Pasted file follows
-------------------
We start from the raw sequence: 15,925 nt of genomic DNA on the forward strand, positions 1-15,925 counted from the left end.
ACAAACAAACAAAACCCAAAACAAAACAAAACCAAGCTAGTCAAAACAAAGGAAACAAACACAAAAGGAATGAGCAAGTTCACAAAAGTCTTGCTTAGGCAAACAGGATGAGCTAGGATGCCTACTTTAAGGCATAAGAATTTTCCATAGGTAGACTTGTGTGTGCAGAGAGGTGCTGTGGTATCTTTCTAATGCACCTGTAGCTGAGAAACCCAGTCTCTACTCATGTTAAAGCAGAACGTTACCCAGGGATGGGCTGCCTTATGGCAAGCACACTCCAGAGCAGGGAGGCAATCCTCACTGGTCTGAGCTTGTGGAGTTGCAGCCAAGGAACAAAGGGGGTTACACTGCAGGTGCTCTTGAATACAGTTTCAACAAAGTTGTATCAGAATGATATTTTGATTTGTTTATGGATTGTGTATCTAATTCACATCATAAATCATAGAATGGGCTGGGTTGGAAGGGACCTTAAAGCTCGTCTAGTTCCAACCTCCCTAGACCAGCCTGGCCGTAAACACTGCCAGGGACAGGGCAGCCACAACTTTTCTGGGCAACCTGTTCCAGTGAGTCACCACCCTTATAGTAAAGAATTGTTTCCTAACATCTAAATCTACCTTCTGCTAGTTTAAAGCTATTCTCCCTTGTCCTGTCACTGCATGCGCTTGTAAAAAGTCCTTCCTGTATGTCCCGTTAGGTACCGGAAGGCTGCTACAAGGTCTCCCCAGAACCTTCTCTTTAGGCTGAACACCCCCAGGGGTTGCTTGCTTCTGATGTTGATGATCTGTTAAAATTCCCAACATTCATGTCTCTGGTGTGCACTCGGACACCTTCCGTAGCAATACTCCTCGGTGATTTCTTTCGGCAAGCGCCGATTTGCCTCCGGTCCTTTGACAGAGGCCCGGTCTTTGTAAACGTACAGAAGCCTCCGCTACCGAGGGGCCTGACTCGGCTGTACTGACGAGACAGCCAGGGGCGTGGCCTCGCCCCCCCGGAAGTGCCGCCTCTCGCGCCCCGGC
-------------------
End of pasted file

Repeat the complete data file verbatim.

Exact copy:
We start from the raw sequence: 15,925 nt of genomic DNA on the forward strand, positions 1-15,925 counted from the left end.
ACAAACAAACAAAACCCAAAACAAAACAAAACCAAGCTAGTCAAAACAAAGGAAACAAACACAAAAGGAATGAGCAAGTTCACAAAAGTCTTGCTTAGGCAAACAGGATGAGCTAGGATGCCTACTTTAAGGCATAAGAATTTTCCATAGGTAGACTTGTGTGTGCAGAGAGGTGCTGTGGTATCTTTCTAATGCACCTGTAGCTGAGAAACCCAGTCTCTACTCATGTTAAAGCAGAACGTTACCCAGGGATGGGCTGCCTTATGGCAAGCACACTCCAGAGCAGGGAGGCAATCCTCACTGGTCTGAGCTTGTGGAGTTGCAGCCAAGGAACAAAGGGGGTTACACTGCAGGTGCTCTTGAATACAGTTTCAACAAAGTTGTATCAGAATGATATTTTGATTTGTTTATGGATTGTGTATCTAATTCACATCATAAATCATAGAATGGGCTGGGTTGGAAGGGACCTTAAAGCTCGTCTAGTTCCAACCTCCCTAGACCAGCCTGGCCGTAAACACTGCCAGGGACAGGGCAGCCACAACTTTTCTGGGCAACCTGTTCCAGTGAGTCACCACCCTTATAGTAAAGAATTGTTTCCTAACATCTAAATCTACCTTCTGCTAGTTTAAAGCTATTCTCCCTTGTCCTGTCACTGCATGCGCTTGTAAAAAGTCCTTCCTGTATGTCCCGTTAGGTACCGGAAGGCTGCTACAAGGTCTCCCCAGAACCTTCTCTTTAGGCTGAACACCCCCAGGGGTTGCTTGCTTCTGATGTTGATGATCTGTTAAAATTCCCAACATTCATGTCTCTGGTGTGCACTCGGACACCTTCCGTAGCAATACTCCTCGGTGATTTCTTTCGGCAAGCGCCGATTTGCCTCCGGTCCTTTGACAGAGGCCCGGTCTTTGTAAACGTACAGAAGCCTCCGCTACCGAGGGGCCTGACTCGGCTGTACTGACGAGACAGCCAGGGGCGTGGCCTCGCCCCCCCGGAAGTGCCGCCTCTCGCGCCCCGGC